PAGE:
Dr. Oscar Arias S?nchez was sworn in as president of Costa Rica for the second time on May 8, 2006. When he assumed power for his first term (1986-1990), the Central American region was immersed in serious and violent political conflict. His visionary goal for a Central America free from war, inequality and repression was formulated into the terms known as the Arias Peace Plan. This initiative came into effect on the 7 of August, 1987, when the presidents of five Central American states signed the Esquipulas II peace accords in Guatemala. The program marked the beginning of a regional process in favour of peace, democracy and development.
The Arias Foundation
Known in the past as the "land of lakes and volcanoes," Central America is without a doubt a very complex and diverse region, as much in terms of culture as in terms of social and environmental factors. In little more than 533 000 square kilometers can be found 7 countries with a total of 35 million inhabitants. These men and women speak more than 30 distinct languages, from Garifuna to English, from Spanish to Kek´chi, from Kuna to Quiché. This winding Isthmus stretches between the Caribbean and the Pacific Ocean, between the jungles of Panama and the Tehuantepec. These are the same lands from which the culture of the ancient Mayan empire once radiated and from which the Zambos-Mosquitos set out on their expeditions to sack the cities of the Spanish Empire.
As diverse as it is, Central America is also a region of stunning contrasts. The poverty of enormous masses of people contrasts with the opulence of very small but privileged minorities which have often exercised their political power in an autocratic manner. Likewise, the region''s geographic position has for many years made it a place of enormous strategic value, transforming it into the scene of economic, political, and military conflicts between the world''s great powers.
Almost all of the republican history of the region has been marked by military and political conflicts between different groups in a battle to impose their interests. The construction of the state has not followed alongside the construction of the nation. As such, the eruption of civil wars here has more often been the norm than the exception. In all of the nations of the region, the army has been at different times a significant element in the balance of power between various conflicting societal sectors, and has often transformed itself into a political force in its own right, wielding enormous power and influence.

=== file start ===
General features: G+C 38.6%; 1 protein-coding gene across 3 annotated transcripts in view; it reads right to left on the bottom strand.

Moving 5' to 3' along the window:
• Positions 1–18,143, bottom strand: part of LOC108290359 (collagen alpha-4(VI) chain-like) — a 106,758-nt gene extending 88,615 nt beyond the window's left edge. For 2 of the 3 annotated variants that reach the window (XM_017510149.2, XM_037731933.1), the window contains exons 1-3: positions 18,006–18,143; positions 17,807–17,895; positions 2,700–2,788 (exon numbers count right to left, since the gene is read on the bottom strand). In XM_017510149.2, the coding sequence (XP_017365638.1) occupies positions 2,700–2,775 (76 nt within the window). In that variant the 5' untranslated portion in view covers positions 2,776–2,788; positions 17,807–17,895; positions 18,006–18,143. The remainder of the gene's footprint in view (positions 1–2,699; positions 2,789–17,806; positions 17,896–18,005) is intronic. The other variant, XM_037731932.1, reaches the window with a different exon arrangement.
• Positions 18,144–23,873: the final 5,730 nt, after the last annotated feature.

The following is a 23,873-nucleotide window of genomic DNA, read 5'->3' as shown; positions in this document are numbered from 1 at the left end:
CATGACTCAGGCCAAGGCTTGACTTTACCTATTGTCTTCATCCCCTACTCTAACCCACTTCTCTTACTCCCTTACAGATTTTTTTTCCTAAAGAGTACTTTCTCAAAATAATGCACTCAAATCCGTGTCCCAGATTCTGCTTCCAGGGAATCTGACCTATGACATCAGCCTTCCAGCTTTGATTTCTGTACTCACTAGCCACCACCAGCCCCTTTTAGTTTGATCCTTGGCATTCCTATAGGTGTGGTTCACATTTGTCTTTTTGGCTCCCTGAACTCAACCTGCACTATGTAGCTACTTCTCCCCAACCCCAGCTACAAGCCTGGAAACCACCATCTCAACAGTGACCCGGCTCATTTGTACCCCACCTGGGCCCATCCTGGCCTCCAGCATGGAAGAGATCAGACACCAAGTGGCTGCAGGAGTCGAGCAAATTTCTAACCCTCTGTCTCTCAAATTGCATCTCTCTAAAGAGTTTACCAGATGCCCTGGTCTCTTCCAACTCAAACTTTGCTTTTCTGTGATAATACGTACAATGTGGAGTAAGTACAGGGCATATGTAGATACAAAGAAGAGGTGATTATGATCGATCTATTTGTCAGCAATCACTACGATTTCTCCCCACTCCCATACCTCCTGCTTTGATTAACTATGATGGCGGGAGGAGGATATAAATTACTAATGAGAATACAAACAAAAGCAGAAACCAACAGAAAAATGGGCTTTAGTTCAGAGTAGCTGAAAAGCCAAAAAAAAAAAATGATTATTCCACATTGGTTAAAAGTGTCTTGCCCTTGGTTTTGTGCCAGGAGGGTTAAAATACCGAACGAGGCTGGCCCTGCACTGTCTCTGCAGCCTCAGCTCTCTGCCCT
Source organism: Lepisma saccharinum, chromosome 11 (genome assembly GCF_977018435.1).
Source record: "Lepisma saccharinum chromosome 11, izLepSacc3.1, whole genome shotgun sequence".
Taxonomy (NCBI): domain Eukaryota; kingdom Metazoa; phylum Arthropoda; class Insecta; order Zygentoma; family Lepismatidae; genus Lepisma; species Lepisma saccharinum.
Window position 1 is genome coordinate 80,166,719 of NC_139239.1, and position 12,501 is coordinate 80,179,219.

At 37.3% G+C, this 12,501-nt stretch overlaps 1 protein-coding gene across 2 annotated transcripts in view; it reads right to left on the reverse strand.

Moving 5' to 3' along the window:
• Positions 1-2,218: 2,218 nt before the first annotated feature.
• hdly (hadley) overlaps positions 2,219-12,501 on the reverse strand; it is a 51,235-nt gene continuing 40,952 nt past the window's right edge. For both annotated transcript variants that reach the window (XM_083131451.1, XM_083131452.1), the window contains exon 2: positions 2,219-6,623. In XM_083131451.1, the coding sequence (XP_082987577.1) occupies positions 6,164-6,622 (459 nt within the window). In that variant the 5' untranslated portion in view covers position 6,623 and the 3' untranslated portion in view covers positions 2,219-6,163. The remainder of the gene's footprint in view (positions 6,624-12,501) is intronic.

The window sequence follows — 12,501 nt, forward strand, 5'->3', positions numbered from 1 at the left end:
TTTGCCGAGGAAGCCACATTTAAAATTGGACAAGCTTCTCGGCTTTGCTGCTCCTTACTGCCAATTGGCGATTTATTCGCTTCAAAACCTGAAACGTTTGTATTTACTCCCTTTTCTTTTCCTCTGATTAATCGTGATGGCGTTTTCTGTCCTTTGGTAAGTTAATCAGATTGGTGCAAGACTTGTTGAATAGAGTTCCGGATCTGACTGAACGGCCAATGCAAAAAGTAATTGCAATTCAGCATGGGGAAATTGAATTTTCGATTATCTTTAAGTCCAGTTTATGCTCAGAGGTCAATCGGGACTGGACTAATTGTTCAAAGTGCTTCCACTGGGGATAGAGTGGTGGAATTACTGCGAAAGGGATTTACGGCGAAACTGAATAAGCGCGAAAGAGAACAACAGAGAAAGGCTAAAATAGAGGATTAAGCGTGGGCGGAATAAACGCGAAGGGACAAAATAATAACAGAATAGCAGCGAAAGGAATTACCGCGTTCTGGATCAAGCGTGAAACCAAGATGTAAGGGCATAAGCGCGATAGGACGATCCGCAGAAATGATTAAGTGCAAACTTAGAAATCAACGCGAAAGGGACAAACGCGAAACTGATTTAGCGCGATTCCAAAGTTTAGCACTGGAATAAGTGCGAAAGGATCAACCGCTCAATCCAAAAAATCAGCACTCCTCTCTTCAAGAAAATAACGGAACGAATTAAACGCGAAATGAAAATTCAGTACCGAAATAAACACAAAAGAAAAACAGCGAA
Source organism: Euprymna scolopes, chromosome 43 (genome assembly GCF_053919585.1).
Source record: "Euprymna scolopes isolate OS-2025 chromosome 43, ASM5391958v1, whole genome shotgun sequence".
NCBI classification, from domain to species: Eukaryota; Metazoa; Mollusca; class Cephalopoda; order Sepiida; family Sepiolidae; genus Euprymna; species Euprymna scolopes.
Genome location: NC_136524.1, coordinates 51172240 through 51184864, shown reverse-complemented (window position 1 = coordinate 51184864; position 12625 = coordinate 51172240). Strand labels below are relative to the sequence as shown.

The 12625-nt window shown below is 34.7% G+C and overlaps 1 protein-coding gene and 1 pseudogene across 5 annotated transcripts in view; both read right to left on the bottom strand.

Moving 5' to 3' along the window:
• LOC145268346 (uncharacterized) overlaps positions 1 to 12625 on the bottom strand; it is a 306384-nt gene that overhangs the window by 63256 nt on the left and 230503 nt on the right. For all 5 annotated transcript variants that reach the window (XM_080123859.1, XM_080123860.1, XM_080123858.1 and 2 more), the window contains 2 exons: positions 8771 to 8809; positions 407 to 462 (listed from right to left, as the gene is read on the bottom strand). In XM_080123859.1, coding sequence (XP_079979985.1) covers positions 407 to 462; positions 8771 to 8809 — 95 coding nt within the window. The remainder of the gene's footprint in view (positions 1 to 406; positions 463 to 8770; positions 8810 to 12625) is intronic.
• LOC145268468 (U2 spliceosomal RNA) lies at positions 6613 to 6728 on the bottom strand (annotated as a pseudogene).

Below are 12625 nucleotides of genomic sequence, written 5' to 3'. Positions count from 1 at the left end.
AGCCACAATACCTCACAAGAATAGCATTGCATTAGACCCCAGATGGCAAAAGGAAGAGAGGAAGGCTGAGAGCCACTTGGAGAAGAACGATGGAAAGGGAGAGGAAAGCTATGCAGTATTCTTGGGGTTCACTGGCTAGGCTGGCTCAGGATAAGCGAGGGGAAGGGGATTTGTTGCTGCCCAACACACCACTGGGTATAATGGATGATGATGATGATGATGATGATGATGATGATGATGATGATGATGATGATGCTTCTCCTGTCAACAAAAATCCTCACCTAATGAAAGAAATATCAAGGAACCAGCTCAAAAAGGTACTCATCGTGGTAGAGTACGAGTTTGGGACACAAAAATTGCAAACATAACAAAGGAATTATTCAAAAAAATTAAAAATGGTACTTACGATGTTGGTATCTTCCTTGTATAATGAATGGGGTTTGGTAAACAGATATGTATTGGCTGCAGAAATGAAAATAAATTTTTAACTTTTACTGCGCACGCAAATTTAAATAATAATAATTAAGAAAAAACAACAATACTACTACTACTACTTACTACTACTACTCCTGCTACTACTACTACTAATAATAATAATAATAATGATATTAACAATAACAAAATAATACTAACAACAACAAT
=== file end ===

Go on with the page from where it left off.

The 20th century was no exception; during the second half of the last century, Central America saw itself immersed in different politico-military conflicts that, at any given moment, could have deteriorated into an irremediable general state of aggravation with incalculable consequences, not the least among them being the intervention of extra-regional powers.
Into these circumstances stepped Oscar Arias with his plan for peace. Stemming from the recognition of his efforts at peace with the Nobel Prize, Dr. Arias dedicated the monetary portion of his prize toward continuing efforts at peace and development in Central America. The Arias Foundation for Peace and Human Progress was founded in 1988, one year after the conferral of the Nobel Prize, with the aim of promoting just and peaceful societies.
Desde su creaci?n, la Fundaci?n Arias ha acompa?ado, mediante sus programas y proyec- tos, a las organizaciones de la sociedad civil y a los gobiernos de la regi?n centroameri- cana, en tres grandes ?reas: la participaci?n y acci?n de la sociedad civil, la igualdad de oportunidades para las mujeres y la equidad de género y la consolidaci?n de una paz firme y duradera en la regi?n centroamericana.
During more than a decade, the Arias Foundation has been an active player through peace processes, democratization, and the search for equality in Central America.
The Foundation''s work consists of the development of actions, initiatives and projects which look to support civil society organizations in the definition of their agendas and to accompany them through their processes of growth and development. Furthermore, the Foundation looks to create meeting spaces between Central American civil society organizations and governments in their search for citizen participation and inclusion in public policy-making. Projects cover many aspects, from the stimulation of the rural women''s movement to the production and diffusion of knowledge related to human security, small arms, disarmament and demilitarization; from the development of a working agenda with civil society and governments in the region in the post-conflict period to the diffusion of information on the human rights of women through educational programs; from the support of the work of organizations concerned with women''s rights to the development of public policy and legislation to ensure the protection of these rights; from the accompaniment of actors in disarmament and demilitarization processes in the Isthmus to the generation and diffusion of knowledge about the state of women''s land and property rights - including active involvement in the promotion of laws and policies with respect to such rights.
The Foundation has worked constantly guided by the goal to unite, through strategic objectives, the ways and means to intervene on different levels. In this way, the Foundation as succeeded in developing working relations of confidence on the regional and international levels, with Civil Society organizations - whether Non Governmental Organizations, rural workers organizations, grass roots movements - as well as with governments and international organizations.